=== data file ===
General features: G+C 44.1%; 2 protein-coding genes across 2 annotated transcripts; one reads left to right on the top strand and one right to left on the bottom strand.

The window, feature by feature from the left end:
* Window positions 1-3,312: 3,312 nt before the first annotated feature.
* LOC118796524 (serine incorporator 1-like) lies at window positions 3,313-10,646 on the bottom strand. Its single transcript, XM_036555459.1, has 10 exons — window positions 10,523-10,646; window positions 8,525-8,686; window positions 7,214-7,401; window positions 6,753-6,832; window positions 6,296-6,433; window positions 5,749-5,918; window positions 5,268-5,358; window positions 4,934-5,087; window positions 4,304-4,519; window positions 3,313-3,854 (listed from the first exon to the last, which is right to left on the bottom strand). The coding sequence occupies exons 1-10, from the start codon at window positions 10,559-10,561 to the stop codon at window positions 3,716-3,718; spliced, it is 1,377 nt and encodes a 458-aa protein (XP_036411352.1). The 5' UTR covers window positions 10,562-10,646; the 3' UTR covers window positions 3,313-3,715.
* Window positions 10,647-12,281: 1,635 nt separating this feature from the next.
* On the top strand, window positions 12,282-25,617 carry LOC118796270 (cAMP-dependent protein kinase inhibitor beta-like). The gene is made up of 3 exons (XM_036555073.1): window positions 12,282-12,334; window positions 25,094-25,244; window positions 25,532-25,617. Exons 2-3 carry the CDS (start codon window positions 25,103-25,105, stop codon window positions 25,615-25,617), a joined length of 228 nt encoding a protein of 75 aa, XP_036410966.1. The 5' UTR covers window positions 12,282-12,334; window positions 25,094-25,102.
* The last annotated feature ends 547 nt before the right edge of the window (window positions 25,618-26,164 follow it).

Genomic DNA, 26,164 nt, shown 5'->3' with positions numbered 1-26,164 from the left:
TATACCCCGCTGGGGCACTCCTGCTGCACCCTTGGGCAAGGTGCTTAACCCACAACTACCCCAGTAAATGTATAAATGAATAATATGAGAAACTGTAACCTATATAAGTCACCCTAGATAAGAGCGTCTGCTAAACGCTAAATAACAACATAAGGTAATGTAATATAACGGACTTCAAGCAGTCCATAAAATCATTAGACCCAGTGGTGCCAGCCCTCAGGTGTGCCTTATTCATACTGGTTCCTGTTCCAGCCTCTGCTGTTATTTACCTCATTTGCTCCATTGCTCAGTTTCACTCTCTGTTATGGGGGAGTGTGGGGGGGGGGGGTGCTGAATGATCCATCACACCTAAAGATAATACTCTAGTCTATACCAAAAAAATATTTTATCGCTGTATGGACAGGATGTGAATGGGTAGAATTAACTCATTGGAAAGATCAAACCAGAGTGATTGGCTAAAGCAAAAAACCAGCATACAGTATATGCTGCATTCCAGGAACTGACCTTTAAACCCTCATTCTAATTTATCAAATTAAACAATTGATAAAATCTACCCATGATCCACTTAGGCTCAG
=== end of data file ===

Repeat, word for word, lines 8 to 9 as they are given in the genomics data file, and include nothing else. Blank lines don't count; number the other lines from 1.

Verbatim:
Genomic DNA, 26,164 nt, shown 5'->3' with positions numbered 1-26,164 from the left:
TATACCCCGCTGGGGCACTCCTGCTGCACCCTTGGGCAAGGTGCTTAACCCACAACTACCCCAGTAAATGTATAAATGAATAATATGAGAAACTGTAACCTATATAAGTCACCCTAGATAAGAGCGTCTGCTAAACGCTAAATAACAACATAAGGTAATGTAATATAACGGACTTCAAGCAGTCCATAAAATCATTAGACCCAGTGGTGCCAGCCCTCAGGTGTGCCTTATTCATACTGGTTCCTGTTCCAGCCTCTGCTGTTATTTACCTCATTTGCTCCATTGCTCAGTTTCACTCTCTGTTATGGGGGAGTGTGGGGGGGGGGGGTGCTGAATGATCCATCACACCTAAAGATAATACTCTAGTCTATACCAAAAAAATATTTTATCGCTGTATGGACAGGATGTGAATGGGTAGAATTAACTCATTGGAAAGATCAAACCAGAGTGATTGGCTAAAGCAAAAAACCAGCATACAGTATATGCTGCATTCCAGGAACTGACCTTTAAACCCTCATTCTAATTTATCAAATTAAACAATTGATAAAATCTACCCATGATCCACTTAGGCTCAG